How to No-Index in Wix
Updated: Dec 18, 2019
Fact Checked by: Dr. Marie Haynes
What is a ‘noindex’ tag?
A ‘noindex’ tag is a parameter which prevents that page from being indexed in a Search Engine. Generally, there are two directives you can use with the ‘noindex’ parameter to block indexing:
Meta robots tag
Either one will prevent your page from being indexed. The meta robots tag is found in the HTML code within the <head> section of that page, and is specific to only the page that the tag is used on. As an example, if you wanted to specify to all Search Engine crawlers that the page should not be indexed, your meta robots tag would look like this:
<meta name=”robots“ content=”noindex”>
If you only wanted to instruct a certain crawler not to index your page, you would replace the meta name of ‘robots’ with whichever crawler you want to give the directive to. For example, you would use ‘Googlebot’ if you wanted to keep your page out of Google’s index, or ‘Bingbot’ if you wanted to prevent your page from being included in Bing’s index.
Conversely, the x-robots-tag is used as part of the HTTP header response and has a lot more flexibility than the meta robots tag does. You can use this directive to control indexing of your entire site as a whole, as well as indexing certain sections of a page only -- such as non-HTML content like Flash, or a specific element of that page, like a video. Because the x-robots-tag can only be used within the header response, you need to have access to the website’s htaccess file.
In Wix, you have the option to insert a meta robots ‘noindex’ tag into the <head> of your page, but you cannot add an x-robots-tag. This means you are able to prevent individual pages from being indexed. Currently, it is not possible to add a no-index parameter to any “posts” on your Wix website -- only “pages.”
Best Practices: When should a ‘noindex’ tag be used?
A ‘noindex’ directive should be used when you want to prevent one or more pages from appearing in the search results.
Google and Bing both are case-insensitive, meaning that you can use ‘Googlebot’ or ‘googlebot’ (as well as ‘Bingbot’ or ‘bingbot’) without there being an issue with the crawler recognizing the ‘noindex’ parameter. However, it is best practice to be consistent in whichever case you choose to use.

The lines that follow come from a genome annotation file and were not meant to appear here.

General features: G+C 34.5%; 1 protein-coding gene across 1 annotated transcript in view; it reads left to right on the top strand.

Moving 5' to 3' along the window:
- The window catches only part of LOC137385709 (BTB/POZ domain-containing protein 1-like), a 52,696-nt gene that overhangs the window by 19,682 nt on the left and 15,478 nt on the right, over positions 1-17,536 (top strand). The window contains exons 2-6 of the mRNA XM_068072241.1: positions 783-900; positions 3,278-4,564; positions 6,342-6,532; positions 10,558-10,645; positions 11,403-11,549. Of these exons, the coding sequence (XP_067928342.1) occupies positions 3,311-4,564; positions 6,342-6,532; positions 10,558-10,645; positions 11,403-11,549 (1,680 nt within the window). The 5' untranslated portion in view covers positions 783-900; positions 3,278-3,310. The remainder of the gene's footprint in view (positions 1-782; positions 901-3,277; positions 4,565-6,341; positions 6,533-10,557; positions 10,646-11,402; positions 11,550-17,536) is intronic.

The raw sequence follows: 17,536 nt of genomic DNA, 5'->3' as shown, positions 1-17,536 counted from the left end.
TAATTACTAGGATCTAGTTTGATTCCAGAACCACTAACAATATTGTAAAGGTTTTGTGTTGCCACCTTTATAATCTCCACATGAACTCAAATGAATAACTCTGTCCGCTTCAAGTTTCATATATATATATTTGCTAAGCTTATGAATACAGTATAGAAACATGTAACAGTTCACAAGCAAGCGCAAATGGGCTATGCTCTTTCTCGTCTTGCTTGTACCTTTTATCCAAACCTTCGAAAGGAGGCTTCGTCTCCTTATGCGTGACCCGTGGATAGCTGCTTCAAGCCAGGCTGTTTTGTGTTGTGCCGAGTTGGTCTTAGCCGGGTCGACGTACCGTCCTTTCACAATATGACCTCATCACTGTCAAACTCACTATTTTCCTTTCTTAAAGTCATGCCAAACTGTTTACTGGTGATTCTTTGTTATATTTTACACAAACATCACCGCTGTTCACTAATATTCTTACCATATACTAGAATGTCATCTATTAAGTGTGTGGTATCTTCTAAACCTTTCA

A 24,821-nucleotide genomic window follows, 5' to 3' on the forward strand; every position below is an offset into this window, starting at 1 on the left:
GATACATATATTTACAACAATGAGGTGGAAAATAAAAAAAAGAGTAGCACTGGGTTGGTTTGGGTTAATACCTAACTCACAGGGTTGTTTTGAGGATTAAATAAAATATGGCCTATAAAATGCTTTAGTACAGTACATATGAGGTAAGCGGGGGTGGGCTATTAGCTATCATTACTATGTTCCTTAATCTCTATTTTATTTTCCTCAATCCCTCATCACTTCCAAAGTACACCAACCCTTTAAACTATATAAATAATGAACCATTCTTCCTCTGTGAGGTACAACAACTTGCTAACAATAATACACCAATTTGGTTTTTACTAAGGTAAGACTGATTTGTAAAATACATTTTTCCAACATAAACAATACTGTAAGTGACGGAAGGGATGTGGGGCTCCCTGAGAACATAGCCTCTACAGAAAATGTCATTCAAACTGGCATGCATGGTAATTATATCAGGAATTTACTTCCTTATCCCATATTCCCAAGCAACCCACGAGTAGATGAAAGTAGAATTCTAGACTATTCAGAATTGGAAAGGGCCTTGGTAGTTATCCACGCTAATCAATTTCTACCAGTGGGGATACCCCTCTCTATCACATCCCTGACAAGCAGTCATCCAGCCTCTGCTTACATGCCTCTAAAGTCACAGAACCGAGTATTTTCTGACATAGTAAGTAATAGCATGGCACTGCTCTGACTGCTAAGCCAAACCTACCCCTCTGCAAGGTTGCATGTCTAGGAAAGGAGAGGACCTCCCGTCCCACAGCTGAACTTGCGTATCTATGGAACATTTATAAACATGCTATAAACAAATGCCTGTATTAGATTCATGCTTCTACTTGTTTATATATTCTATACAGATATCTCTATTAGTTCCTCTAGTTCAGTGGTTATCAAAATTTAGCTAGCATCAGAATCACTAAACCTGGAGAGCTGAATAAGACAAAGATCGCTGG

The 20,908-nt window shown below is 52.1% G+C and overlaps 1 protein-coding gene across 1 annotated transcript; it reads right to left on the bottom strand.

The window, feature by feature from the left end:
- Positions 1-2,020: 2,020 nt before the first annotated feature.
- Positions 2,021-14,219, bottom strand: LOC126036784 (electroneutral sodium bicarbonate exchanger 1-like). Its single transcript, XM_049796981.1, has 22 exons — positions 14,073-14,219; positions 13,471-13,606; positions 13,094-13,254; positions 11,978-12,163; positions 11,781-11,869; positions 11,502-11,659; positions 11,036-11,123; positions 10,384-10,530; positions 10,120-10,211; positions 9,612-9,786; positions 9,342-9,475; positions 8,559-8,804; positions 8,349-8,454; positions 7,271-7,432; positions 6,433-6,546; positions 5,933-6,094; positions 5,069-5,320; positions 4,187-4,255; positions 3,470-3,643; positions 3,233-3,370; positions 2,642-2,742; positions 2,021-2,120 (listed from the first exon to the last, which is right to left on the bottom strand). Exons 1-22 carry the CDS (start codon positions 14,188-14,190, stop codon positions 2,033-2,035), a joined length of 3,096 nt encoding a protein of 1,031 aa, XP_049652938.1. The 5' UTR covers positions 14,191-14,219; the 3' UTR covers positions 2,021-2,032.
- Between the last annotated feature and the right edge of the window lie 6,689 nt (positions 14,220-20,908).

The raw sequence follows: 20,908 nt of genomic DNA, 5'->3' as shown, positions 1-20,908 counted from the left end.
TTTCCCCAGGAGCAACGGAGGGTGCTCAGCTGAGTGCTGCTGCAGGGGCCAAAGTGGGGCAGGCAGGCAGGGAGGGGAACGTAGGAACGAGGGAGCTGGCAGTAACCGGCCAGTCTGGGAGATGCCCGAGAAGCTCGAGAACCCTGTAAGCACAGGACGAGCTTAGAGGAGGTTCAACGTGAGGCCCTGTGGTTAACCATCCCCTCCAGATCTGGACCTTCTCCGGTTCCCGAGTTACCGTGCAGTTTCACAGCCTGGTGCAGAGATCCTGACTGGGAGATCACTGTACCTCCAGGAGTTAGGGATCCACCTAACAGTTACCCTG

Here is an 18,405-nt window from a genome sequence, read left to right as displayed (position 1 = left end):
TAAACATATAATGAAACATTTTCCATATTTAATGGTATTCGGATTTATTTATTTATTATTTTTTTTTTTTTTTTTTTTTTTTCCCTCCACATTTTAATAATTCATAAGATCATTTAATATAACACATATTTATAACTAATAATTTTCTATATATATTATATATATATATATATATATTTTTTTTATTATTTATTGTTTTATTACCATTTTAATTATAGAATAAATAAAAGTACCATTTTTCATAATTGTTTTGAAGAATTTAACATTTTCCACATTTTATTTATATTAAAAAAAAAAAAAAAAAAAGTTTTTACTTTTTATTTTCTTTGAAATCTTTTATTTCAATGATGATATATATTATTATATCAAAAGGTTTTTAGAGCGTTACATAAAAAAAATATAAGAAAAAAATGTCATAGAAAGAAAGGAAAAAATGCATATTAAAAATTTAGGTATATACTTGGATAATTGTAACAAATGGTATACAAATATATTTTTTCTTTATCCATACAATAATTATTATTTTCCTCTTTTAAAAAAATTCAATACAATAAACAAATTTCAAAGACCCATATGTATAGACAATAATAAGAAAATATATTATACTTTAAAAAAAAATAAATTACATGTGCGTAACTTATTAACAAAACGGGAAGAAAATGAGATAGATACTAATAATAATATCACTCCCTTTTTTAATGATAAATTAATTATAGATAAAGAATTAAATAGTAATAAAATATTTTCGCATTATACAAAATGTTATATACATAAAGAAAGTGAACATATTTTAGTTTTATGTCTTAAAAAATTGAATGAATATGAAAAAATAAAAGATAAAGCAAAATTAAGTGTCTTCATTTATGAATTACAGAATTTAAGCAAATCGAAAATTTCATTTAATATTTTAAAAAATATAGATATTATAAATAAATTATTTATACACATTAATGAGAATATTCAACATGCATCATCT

Here are some examples where the use of a no-index directive might be appropriate:
You’ve got a page on your site that may be useful to users but wouldn’t be to searchers, i.e. a forum profile or tag page that is unlikely to generate any search traffic or offer any value to searchers if a searcher were to land on it.
Your site has thin content that can’t easily be consolidated with other pages on the site. Say, for example, you’ve got an information directory on your site organized by letter, each letter has its own unique page/URL and many of these pages have only a sentence or two of text on them. It may be appropriate to no-index these pages.
You’ve got category pages or archive pages that aren’t useful to land on from search but are worth keeping on your site for usability purposes. We often see this with blogs. A blog may have a generic category such as, “Cars,” and this category page might have a handful of blogs listed on it. However, it is not a particularly valuable page; it has some articles listed, sure, but it is generic, not a particularly good resource about cars, and is not likely to ever rank competitively for a query so broad. A user might click on the “cars” category while on the site to find more content on your blog about cars, but it might not be a page worth indexing. In other words, the blog category page could be valuable as a way of organizing your content, but it may not have a useful purpose for search. If that’s the case, a no-index is often a good way to handle the situation.
You have log-in pages that help your users or staff access the backend of the site and do not want these easily findable in search.